Saudi Arabia says its jets could not have attacked hospital in Yemen

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Ambassador Abdallah Y. Al-Mouallimi, Permanent Representative of Saudi Arabia. UN Photo/Loey Felipe

The Saudi Ambassador to the UN said his country's planes could not have carried out an attack on Monday on a Yemini hospital, run by an international medical charity.

He was speaking after the Security Council met on Wednesday, to discuss humanitarian assistance to civilians in the war-torn country.

Matthew Wells reports:

In a meeting organised by Jordan, Council members were briefed on the latest efforts to provide comprehensive humanitarian aid to Yemen.

The UN's Humanitarian Affairs chief was joined in the meeting by the Saudi ambassador, together with the chairman of a leading Saudi-based humanitarian centre.

In response to a question about Monday's bombing of a hospital in Saada province, run by the charity Médecins Sans Frontières (MSF), ambassador Abdallah Al-Mouallimi, said the Saudis were not responsible:

"The Arab coalition aircraft, did not carry out operations in Saada at the time of the reported incident. The nearest area of operations was close to the Saudi-Yemeni border, about 40kms north of the above-mentioned hospital."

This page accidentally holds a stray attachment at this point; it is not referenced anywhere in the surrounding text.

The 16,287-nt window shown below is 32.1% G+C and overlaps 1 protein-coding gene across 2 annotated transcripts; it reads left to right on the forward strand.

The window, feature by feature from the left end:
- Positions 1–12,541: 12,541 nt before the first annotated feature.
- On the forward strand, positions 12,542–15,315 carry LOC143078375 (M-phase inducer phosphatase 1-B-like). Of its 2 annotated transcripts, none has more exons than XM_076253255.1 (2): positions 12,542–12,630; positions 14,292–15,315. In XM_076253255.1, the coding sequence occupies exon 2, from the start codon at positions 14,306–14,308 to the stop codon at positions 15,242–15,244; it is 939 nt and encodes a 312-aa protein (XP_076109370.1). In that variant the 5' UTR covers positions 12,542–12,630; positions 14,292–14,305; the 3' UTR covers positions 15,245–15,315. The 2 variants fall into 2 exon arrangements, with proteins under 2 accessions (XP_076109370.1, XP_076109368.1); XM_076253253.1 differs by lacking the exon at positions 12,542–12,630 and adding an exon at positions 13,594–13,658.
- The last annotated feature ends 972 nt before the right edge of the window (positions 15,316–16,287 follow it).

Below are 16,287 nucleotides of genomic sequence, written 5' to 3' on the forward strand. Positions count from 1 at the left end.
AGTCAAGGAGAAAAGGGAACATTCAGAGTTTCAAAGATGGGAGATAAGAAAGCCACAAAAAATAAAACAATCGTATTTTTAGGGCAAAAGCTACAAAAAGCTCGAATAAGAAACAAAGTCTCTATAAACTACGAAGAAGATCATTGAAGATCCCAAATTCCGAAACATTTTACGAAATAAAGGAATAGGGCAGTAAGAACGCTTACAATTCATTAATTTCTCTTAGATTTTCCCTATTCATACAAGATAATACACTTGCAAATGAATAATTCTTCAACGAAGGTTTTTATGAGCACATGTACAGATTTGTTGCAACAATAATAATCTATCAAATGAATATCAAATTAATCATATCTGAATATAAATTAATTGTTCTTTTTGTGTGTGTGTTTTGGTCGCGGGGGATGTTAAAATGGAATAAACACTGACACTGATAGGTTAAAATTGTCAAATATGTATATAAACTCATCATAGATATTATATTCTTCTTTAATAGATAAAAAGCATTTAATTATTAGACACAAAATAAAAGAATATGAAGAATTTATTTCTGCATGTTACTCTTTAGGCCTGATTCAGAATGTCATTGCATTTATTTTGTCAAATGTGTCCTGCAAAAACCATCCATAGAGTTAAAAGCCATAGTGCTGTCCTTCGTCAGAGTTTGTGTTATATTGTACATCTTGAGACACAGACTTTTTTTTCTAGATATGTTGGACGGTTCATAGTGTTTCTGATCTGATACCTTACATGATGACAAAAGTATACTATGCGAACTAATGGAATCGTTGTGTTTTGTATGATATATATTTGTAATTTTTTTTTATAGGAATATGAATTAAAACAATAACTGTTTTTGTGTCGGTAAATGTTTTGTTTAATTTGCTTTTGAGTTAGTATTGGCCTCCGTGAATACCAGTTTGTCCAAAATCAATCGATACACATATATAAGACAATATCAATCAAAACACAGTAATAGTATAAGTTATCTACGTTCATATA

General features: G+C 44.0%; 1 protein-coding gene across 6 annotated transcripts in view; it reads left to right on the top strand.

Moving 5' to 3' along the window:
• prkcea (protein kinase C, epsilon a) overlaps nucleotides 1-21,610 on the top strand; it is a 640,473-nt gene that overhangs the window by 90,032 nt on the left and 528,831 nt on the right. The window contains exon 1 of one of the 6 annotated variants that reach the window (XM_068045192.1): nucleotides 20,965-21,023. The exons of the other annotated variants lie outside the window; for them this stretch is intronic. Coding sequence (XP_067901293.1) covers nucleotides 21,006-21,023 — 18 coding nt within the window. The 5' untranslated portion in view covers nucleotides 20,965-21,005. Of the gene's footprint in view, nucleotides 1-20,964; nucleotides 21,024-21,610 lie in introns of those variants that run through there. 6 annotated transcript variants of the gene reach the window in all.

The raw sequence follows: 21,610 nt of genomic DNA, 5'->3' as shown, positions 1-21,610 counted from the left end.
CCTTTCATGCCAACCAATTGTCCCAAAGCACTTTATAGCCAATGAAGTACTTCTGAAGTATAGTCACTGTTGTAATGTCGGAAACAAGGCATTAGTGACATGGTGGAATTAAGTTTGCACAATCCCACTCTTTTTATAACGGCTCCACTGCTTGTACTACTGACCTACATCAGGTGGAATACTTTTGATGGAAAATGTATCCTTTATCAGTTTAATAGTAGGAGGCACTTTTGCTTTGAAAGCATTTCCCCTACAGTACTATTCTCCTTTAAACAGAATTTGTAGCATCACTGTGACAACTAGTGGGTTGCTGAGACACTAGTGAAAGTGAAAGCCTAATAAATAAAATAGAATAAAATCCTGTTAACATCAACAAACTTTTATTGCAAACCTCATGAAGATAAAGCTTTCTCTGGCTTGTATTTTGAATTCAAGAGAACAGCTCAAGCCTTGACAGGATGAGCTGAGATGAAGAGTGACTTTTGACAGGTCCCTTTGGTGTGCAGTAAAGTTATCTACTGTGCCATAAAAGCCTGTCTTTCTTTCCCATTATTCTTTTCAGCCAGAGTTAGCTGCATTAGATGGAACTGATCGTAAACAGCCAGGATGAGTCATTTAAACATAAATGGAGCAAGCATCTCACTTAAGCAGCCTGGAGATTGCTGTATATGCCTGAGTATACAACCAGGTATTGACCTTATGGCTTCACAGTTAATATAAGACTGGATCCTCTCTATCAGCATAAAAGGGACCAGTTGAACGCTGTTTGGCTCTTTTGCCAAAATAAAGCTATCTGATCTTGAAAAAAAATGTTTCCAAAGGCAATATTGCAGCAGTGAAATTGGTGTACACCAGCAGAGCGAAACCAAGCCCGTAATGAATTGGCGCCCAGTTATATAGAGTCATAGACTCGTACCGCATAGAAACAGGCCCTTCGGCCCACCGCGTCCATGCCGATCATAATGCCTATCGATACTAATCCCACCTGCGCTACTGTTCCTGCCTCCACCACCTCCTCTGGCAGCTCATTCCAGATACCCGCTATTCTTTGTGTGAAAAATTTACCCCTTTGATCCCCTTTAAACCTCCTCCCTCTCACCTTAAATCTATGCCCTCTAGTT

He expressed "deep regret" that a statement had come from the spokesperson of the UN Secretary-General on Tuesday, which condemned the airstrike and attributed it to the coalition, saying that a thorough investigation needed to be carried out first.

The UN statement had pointed out that hospitals and medical personnel are explicitly protected under international humanitarian law.

MSF also initially described the attack as a "war-crime" carried out by a coalition jet, and reported that several missiles had completely destroyed the hospital. There were injuries, but no loss of life.

Matthew Wells, United Nations.

Duration: 1’18″

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